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Kevin Myers: I yearn for the London Olympics to fail -- I cheer news of poor ticket sales

Part of me would rather see orphans eaten by dogs rather than allow the Olympian flame pass me unmolested. Every charitable impulse within me dies whenever I consider the forthcoming Olympics: yes, I yearn for the London Olympic to fail; I cheer news of poor ticket sales, and daily pray for a fresh and cataclysmic drugs scandal.

For it is my fondest hope that mankind soon reverts to that peaceful, pre-Olympian orbit in which the world had so faithfully turned before the 19th Century ended, the starter's pistol sounded, and the century of murder began.

The first Olympics were merely foreplay to war: from an amiable fondle upon a sporting Mons Veneris in Athens in 1896 to a hasty retreat from quite another Mons 18 years later. The most honest Olympics of the 20th Century took place in 1936, when the analogy with war was not in the least figurative.

If Mr Hitler had had enough time, those Olympics would have featured the 50,000 metre Zeppelin steeplechase, the U-boat marathon, and the Panzer triple-jump through the Polish Corridor. Yes, indeed, the Berlin games were without humbug.

Happy days, for humbug is now the main Olympian event. For IOC does not stand for International Olympics Committee but actually means Indebted & Overwhelmed Cities.

What really defines the fraudulence of the Olympics is that just about every single country gets a medal, which is why there are competitions which would disgrace a fairground on Craggy Island.

There is, for example, a 20 metre air-pistol shooting contest, the winners of which are usually Swedish. No doubt we shall soon have competitions for the three-man embroidery medley, the cross-country equestrian foxtrot, or the 100 gas-meter hurdle, as a means of slipping a bronze to Zxixkistan and Yygeria, whereupon happy mobs of Zxixkistanis and Yygerians start dancing in the street at midnight in wild excitement at their phenomenal but nonetheless -- they are sure -- world-acclaimed sporting prowess.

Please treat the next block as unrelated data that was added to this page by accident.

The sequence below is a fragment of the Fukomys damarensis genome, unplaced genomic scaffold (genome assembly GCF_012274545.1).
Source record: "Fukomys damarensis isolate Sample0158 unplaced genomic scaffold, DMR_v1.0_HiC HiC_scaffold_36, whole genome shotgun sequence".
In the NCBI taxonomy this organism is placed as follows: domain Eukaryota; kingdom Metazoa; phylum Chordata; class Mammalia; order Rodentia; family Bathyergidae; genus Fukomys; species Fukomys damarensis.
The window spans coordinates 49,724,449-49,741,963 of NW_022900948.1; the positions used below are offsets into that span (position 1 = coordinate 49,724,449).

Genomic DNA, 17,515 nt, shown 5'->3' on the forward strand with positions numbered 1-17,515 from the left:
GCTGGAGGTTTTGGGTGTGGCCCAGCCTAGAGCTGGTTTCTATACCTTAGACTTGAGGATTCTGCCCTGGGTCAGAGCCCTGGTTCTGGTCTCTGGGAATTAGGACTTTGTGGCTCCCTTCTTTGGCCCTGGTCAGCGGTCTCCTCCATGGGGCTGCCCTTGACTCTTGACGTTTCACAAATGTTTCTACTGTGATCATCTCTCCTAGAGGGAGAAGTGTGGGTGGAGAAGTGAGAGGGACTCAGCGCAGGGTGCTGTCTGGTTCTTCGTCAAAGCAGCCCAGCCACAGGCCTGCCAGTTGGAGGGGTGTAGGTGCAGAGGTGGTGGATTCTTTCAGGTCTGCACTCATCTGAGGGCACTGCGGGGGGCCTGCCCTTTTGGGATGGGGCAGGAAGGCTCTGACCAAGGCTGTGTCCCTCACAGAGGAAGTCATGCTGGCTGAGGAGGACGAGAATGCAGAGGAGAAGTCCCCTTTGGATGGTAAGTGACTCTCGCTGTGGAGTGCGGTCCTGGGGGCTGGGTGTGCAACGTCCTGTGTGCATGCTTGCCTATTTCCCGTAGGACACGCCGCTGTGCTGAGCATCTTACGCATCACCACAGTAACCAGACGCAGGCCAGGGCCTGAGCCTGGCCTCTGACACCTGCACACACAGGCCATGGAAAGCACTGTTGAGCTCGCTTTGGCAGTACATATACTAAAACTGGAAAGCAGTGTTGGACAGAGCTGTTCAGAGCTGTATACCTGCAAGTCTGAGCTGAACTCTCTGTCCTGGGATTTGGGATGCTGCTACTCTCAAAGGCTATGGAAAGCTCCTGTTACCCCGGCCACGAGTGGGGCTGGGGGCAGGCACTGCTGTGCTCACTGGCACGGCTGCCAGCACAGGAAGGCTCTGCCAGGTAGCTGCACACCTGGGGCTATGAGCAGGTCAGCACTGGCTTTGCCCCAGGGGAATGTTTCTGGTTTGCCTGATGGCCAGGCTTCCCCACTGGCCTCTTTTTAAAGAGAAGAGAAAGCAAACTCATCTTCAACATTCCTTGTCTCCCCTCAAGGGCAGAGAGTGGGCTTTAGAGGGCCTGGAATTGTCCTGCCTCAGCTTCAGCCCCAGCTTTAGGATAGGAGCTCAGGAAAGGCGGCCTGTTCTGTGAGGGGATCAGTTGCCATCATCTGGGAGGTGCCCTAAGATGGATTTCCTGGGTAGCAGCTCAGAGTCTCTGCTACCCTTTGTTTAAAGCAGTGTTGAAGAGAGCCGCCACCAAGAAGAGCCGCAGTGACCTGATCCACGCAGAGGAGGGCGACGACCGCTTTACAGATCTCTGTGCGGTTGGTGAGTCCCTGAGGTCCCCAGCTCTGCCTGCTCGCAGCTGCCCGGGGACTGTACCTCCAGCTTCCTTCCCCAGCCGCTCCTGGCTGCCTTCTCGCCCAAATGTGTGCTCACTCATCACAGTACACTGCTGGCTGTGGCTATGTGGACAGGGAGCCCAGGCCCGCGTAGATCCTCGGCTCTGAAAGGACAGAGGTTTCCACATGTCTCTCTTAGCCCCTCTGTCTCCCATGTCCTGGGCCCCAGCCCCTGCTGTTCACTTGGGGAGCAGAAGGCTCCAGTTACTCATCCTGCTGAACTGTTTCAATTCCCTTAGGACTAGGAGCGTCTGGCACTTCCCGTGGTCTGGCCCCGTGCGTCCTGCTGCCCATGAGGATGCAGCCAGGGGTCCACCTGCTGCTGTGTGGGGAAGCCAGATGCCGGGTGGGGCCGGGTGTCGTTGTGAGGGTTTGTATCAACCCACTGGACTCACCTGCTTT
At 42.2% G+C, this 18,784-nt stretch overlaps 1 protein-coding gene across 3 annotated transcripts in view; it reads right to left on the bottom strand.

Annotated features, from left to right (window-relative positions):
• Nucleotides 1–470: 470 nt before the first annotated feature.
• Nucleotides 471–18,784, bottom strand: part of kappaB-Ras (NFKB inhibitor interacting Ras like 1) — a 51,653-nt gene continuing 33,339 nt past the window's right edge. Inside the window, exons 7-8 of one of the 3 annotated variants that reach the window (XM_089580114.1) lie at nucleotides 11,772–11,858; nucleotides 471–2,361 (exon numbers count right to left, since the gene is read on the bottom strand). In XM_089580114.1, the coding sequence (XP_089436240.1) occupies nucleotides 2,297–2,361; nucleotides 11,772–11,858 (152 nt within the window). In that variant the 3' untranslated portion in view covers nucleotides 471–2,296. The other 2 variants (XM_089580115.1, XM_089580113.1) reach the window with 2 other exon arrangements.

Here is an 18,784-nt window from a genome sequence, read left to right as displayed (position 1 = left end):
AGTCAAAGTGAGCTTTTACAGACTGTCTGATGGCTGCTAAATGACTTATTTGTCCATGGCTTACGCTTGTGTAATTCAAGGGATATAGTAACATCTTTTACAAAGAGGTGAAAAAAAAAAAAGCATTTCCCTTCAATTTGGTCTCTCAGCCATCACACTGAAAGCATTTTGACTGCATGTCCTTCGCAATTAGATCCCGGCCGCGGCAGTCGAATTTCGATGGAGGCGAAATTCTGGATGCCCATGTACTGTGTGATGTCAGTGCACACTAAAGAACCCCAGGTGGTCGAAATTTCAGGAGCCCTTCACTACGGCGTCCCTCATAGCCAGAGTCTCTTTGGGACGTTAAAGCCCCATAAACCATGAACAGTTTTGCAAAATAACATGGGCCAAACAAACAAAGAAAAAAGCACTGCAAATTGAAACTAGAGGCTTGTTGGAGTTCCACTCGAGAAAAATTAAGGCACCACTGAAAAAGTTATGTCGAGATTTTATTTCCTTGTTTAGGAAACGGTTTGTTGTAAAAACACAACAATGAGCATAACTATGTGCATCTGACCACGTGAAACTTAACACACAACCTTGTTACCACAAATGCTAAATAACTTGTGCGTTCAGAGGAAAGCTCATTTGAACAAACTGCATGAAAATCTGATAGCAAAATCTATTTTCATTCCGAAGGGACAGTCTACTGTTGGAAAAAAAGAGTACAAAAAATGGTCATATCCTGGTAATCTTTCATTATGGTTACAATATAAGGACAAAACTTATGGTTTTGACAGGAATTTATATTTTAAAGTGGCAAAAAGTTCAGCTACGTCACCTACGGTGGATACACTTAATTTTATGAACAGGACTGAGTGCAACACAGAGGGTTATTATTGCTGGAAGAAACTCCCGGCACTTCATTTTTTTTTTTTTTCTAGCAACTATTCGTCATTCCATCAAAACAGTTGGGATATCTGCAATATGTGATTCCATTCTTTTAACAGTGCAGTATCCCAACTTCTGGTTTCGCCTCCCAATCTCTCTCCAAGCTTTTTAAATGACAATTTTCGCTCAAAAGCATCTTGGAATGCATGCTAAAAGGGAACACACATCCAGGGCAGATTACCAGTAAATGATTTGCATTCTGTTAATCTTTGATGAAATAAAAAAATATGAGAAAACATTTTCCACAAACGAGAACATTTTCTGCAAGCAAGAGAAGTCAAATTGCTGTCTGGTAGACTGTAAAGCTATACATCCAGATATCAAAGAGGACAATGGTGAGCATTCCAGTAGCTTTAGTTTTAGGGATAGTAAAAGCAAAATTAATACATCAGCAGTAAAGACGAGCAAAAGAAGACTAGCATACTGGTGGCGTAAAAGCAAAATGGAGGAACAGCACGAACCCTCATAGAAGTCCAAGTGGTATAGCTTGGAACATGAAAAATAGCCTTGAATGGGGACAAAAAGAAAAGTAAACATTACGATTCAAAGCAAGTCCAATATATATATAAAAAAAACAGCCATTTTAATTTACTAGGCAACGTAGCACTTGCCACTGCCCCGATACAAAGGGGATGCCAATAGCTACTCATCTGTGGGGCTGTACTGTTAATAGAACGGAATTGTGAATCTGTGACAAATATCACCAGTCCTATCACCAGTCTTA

But actually, these triumphs would be no less credible than the modern 100 or 200 or 400 metres sprints and relays, which, thanks to numerous doping scandals, could be declared "courtesy of Dupont, Pfizer and GlaxoSmithKline".

We once thought Carl Lewis was a true and authentic and dope-free Olympian. But he wasn't. He just "inadvertently" took some banned drugs, as one does, of course. Could happen to anyone.

The only track event that is manifestly authentic is the marathon, which is dominated by honest if tiny mountainy runners from the highlands of Ethiopia, Kenya and Tunisia. As children, they learnt to become nimble, dodging satellites. They have lungs that could find and extract a single oxygen molecule in deep space, and then thrive for an hour or two on it. They largely eat pebbles and straw: whatever's handy. And frankly, we poor white folk simply can't compete.

Remember the London Marathon a couple of years ago, when both Paula Radcliffe and Sonia O'Sullivan had to pause for hurried alimentary interludes in the street, such was the physical stress of trying to keep up with their faster, duskier sisters?

So how often does this happen in marathons, unseen, and unreported, as Europeans flounder, flail and finally squat in the wake of the fleet-footed Africans? Hence the term IOC. As in, regretfully: Incontinent, Overtaken Caucasians. Or as a warning: Inundated by Open Colon!

But despite its essential sporting integrity, I still can't remember who won the marathon in Peking, never mind who won the ladies' excuse-me, the underwater golf, the welterweight darts and other lesser contests. One soon forgets these completely unforgettable Olympian moments. And another thing: why did the West agree to say "Beijing", which is merely the Mandarin form of the Cantonese "Peking", a term we've used for hundreds of years?

Why did we accept the nationalistic and nasty confection "Mumbai", instead of Bombay? What? You say they smack of empire? But "London" comes from the Londinium of imperial Rome, while "Cologne" -- or Koln -- simply comes from the Latin for "colony."

Nor do we usually follow native usage: we don't call Turin "Torino" or Finland "Suomi" or Germany "Deutschland" or Norway either "Norg" or "Noreg", for the Norwegians -- rather like the Chinese -- have two pronunciations for almost everything.

So, rule number one in life: always ignore PC name-changes. Rule number two: never trust anything that adopts them, especially the IOC. Rule number three: remember Michelle Smith, the most honest embodiment of the modern Olympian spirit.

Irish Independent